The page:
There are currently over 700,000 end stage renal disease (ESRD) patients in the United States. Approximately 70% of ESRD patients undergo hemodialysis as their primary kidney replacement therapy. An arteriovenous fistula (AVF) is the preferred type of vascular access in hemodialysis patients. However, nearly 60% of AVFs created develop AVF maturation failure due to early venous neointimal hyperplasia formation and impaired outward vascular remodeling. The pathological mechanisms underlying AVF maturation failure is poorly understood. Therefore, a major unmet clinical need in the field is the lack of effective therapies to treat and prevent AVF maturation failure. The central hypothesis of this study is that AVF creation will result in dysregulation of nitric oxide (NO) and cGMP activity that will disrupt proper AVF maturation by influencing AVF remodeling and neointimal hyperplasia formation. Therefore, NO/cGMP signaling pathway is an important therapeutic target for clinically successful AVF maturation. In order to study the role of NO and cGMP on AVF maturation we will 1) test the hypothesis that locally delivered NO therapy at the time of AVF creation will improve AVF maturation by inhibiting neointimal hyperplasia and enhance AVF remodeling, and reduce local inflammation; 2) test the hypothesis that a selective PDE5A inhibitor, which prevents cGMP degradation, administered before and after AVF creation, will improve AVF outward remodeling and inhibit neointimal hyperplasia; and will be also beneficial in the setting of chronic kidney disease (CKD), where AVFs are created in this clinical setting.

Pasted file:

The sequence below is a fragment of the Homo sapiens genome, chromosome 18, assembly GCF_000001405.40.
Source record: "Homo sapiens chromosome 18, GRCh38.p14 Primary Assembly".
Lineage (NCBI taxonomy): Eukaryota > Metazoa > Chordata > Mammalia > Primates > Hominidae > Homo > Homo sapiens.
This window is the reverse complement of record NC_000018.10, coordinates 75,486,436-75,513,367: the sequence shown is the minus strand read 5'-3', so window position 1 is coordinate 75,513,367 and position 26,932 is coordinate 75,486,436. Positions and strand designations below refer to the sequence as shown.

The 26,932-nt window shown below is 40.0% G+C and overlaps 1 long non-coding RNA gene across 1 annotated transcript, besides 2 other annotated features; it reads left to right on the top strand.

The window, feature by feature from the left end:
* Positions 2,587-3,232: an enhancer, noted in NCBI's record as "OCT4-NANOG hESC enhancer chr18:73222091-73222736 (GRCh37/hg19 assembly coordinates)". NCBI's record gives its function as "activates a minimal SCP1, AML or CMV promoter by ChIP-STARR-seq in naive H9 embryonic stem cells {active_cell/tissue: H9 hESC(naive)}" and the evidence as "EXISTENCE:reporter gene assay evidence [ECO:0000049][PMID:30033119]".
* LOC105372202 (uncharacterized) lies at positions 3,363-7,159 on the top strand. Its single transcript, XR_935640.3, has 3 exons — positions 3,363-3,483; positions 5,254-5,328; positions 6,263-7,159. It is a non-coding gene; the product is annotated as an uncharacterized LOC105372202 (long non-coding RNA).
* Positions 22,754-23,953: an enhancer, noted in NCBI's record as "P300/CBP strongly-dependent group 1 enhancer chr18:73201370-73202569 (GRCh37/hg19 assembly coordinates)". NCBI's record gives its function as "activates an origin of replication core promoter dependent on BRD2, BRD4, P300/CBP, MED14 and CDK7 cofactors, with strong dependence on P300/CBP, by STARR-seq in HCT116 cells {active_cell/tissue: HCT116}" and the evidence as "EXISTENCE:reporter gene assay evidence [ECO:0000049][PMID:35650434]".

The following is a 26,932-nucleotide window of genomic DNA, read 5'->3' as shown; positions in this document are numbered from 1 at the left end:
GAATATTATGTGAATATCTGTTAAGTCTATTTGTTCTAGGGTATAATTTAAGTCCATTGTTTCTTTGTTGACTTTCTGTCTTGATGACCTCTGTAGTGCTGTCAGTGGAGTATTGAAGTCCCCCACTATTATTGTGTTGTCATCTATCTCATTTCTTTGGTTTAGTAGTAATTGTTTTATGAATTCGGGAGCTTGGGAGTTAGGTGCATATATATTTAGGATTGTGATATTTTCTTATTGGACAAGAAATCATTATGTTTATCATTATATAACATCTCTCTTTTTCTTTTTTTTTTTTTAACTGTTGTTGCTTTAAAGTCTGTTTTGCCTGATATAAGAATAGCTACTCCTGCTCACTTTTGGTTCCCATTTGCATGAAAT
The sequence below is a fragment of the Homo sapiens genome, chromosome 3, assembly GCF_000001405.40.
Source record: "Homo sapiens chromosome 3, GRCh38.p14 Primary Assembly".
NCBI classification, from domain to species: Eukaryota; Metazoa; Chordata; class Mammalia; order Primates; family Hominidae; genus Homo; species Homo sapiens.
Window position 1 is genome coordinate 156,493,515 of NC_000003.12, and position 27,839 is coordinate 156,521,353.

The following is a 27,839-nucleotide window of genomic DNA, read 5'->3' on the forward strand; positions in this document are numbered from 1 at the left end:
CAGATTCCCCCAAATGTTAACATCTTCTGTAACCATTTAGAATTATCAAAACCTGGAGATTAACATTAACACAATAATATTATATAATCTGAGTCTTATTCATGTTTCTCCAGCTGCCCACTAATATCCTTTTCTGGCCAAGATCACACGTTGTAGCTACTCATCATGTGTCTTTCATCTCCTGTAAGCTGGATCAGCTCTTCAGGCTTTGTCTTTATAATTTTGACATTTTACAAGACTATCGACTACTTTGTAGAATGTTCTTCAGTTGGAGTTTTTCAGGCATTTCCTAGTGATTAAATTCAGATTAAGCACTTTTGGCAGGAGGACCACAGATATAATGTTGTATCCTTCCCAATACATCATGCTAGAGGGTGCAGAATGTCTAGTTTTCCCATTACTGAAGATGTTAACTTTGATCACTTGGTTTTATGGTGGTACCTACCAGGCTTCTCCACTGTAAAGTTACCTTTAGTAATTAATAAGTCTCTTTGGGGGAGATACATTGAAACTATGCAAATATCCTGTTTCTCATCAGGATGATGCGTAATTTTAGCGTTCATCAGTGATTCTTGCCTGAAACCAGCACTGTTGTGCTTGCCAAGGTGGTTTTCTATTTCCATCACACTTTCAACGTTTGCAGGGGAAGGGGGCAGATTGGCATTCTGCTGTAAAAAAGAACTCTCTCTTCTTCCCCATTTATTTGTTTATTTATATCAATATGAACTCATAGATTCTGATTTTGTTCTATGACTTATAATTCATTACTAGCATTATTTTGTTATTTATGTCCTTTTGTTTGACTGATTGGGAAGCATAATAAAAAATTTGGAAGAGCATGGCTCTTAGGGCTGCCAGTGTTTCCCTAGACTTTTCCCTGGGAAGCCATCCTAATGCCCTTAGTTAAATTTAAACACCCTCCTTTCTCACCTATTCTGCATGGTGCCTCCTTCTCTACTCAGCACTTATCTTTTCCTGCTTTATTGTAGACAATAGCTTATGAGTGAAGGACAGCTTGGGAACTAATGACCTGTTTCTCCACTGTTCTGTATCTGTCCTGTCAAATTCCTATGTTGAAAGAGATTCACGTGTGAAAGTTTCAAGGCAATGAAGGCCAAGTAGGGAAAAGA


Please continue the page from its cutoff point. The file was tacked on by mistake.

These aims will be achieved using a rodent AVF model that has (1) an identical anatomic configuration to human AVF and (2) recapitulates the lesion of progressive venous neointimal hyperplasia seen in human AVF. Our studies are expected to elucidate the pathologic significance of NO/cGMP signaling pathway on AVF maturation as well as provide the basis to develop novel therapeutic strategies to treat and prevent AVF maturation failure in hemodialysis patients.
An arteriovenous fistula (AVF) is the preferred type of vascular access in hemodialysis patients. AVF maturation failure is a major heath concern in the U.S. with an annual cost of treatment exceeding 2.8 billion dollars. The proposed study is designed to investigate the mechanisms contributing to AVF maturation failure and evaluate novel therapeutic strategies to treat and prevent AVF maturation failure.